I made and canned peach jam last week. My kitchen is still recovering from the mess I made. I’m finding little globs of stickiness everywhere.
I got the peaches at the Nashville Farmer’s Market downtown. I have to say that I was not overly impressed. I went mainly for peaches and beans. The peaches were not bad, but they were no Georgia peaches. As for the beans, I was searching for speckled limas and partridge heads, but all of the bins were marked only “pole beans.” When I asked which types of pole beans were in the bins, I received blank stares and shoulder shrugs. Ok then.
So, needless to say, my trip to the farmer’s market was not terribly fruitful. Ha.
When I got home, I assembled all of the things I would need to make jam. I’d never made anything except freezer jam before so this canning thing was a first. I had purchased the few necessary items for canning several years back but had yet to give it a go.
Have I mentioned I’m very on top of things?
First order of business: figure out how to can.
I thought I would have someone teach me how to can. Turns out no one in my family really cans anymore so I was left to my own devices. I have a book on canning so I started my adventure with a little bit of light reading.
My peaches weren’t super ripe yet so I set them out on a plate and put that plate on my deck. Normally, I would have put them in a paper bag on my deck, but I was fresh out of paper bags. Thankfully, Gus was there to keep an eye on the peaches for me.
While the peaches were ripening (in my mind, at least), I pulled out my canner and the jars. The jars went into the Jacuzzi and then the jar lids into another pot to be sterilized. I assembled my jar clamps, some tongs, a baking sheet to rest the jars on as I filled them, a funnel, pectin, lemons, sugar, the recipes, and some courage.
With the jars and lids heating up, I peeled and chopped up the peaches and then poured them into the pot with the lemon juice. Then I stirred in the pectin.
And finally, I stirred in the sugar. FIVE cups of it. After realizing what goes into jam, I’m not sure I want to eat jam.
But my guess is that I will eat it and enjoy it thoroughly, forgetting how many cups of sugar I’m inhaling on a biscuit.
There’s a lot of stirring that goes on at this stage until the mixture comes to a hard boil. After about 1 minute of this, you turn it off and it’s ready to be jarred!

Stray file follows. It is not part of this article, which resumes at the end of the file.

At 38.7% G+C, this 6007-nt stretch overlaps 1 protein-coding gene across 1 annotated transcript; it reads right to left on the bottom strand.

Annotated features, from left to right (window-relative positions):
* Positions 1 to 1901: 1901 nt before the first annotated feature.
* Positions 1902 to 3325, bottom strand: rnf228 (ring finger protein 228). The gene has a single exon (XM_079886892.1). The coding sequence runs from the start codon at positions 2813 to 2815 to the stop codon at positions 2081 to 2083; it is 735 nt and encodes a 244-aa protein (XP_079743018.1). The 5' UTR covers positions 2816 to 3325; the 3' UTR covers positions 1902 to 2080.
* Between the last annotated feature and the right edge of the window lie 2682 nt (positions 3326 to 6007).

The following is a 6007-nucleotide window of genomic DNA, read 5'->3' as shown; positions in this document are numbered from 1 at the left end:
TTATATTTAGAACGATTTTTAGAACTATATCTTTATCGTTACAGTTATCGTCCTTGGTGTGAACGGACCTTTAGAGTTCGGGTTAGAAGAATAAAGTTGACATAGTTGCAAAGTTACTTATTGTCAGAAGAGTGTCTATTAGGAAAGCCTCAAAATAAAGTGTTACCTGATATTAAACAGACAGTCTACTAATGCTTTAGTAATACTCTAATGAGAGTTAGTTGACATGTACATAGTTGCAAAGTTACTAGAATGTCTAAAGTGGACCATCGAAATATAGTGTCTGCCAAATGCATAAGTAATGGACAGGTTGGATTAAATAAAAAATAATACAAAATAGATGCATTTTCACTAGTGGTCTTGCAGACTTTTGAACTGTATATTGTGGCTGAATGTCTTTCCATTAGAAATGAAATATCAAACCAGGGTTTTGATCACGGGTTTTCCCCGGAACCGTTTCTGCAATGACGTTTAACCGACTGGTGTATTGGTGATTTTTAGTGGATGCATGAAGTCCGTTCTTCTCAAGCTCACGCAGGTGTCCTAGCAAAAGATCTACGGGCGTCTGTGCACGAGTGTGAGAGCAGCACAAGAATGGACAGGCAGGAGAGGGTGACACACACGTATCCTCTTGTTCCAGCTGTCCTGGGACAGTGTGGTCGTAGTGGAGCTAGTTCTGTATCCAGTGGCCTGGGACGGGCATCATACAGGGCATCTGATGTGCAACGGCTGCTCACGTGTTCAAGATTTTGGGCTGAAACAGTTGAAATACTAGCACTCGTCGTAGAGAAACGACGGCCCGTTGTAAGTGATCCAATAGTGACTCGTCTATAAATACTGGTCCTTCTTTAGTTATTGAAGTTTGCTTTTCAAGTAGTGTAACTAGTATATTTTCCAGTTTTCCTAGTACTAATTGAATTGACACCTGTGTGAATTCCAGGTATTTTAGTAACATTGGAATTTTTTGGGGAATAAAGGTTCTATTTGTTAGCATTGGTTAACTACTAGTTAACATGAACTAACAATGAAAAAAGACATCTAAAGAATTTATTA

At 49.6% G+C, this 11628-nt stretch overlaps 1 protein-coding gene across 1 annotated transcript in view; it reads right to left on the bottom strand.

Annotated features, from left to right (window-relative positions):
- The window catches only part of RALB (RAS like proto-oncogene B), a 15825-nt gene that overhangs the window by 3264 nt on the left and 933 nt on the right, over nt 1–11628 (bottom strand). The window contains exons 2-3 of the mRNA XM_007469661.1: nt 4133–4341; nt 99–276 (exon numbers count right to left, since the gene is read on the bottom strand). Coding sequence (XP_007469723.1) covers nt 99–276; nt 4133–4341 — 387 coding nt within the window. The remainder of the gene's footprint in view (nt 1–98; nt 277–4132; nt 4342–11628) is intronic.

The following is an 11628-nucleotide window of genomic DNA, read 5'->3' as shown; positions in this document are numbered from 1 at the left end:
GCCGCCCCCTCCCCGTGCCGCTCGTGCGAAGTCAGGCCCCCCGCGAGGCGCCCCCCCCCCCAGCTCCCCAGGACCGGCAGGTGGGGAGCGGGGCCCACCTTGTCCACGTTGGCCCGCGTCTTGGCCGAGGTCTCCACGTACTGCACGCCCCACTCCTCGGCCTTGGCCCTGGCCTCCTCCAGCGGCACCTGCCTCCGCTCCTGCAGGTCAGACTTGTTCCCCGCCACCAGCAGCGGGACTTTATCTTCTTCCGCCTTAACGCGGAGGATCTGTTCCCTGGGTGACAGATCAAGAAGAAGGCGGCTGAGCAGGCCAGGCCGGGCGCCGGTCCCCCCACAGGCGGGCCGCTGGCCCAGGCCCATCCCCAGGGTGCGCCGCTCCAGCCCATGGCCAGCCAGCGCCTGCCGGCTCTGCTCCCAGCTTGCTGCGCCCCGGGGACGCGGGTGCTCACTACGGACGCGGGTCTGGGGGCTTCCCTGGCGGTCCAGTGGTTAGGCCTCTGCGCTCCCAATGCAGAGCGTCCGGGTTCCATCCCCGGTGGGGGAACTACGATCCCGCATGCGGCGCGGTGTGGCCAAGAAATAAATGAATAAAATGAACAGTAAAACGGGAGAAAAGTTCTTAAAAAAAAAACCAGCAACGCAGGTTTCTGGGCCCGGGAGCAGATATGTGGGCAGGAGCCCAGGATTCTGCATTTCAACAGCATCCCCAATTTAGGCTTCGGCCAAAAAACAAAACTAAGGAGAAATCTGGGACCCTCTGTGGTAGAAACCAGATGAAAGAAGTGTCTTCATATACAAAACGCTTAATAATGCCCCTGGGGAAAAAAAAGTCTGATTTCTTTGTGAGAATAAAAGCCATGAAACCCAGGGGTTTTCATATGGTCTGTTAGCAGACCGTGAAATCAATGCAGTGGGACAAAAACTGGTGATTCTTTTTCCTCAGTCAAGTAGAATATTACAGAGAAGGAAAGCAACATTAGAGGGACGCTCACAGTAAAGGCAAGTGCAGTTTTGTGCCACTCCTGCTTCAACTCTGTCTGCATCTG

I didn’t get a picture of the transferring of the jam to the jars using the funnel. It’s a very messy job and should be done fairly quickly to make sure everything stays hot. My camera would be covered in goop and my jam would have been cold if I had tried to document that part. Maybe I’ll hire an assistant next time.
After I got all of the jam transferred to the hot jars that I pulled out of the water bath with my jar clamps (it took me a minute or 10 to get the hang of these), I fished out the jar tops from the other pot using regular tongs and placed them on the jars. Then I put on the screw tops (but just until I met resistance!). It’s important that these aren’t too tight. Something about making sure the jars seal properly. Kind of critical.
Then it was bath time again! I put the lid on the canner and brought the water up to a simmer and let it go for 10 minutes to ensure that the jars sealed. At this point the canning process wass almost complete.
Then, I just took the jars out (expertly with my jar clamps pictured here) and rested them on a baking sheet on the counter, covered with a tea towel. I left them there for 24 hours as they finished sealing, indicated by a popping sound. Every 30 minutes or so, one of the jars would pop and Gus and Scarlett would nearly jump out of their skins. I guess they’ve never canned anything before. Gus has only experienced the un-canning of his salmon morsels.
Although I was somewhat skeptical of my handywork, all of my jars sealed tightly. Those lids don’t budge. I screwed the tops on all the way and then triumphantly labeled and photographed my jars. I need to give most of them away because I certainly don’t need to eat all of that jam myself unless I want to be in dentures by the time I’m 30.
Pleased with myself, I went back into the kitchen to get a snack. I lost my appetite when I realized what a mess I had made in the canning process. And then I was not so pleased with myself.
That jam better be pretty darn good.
Y’all come back,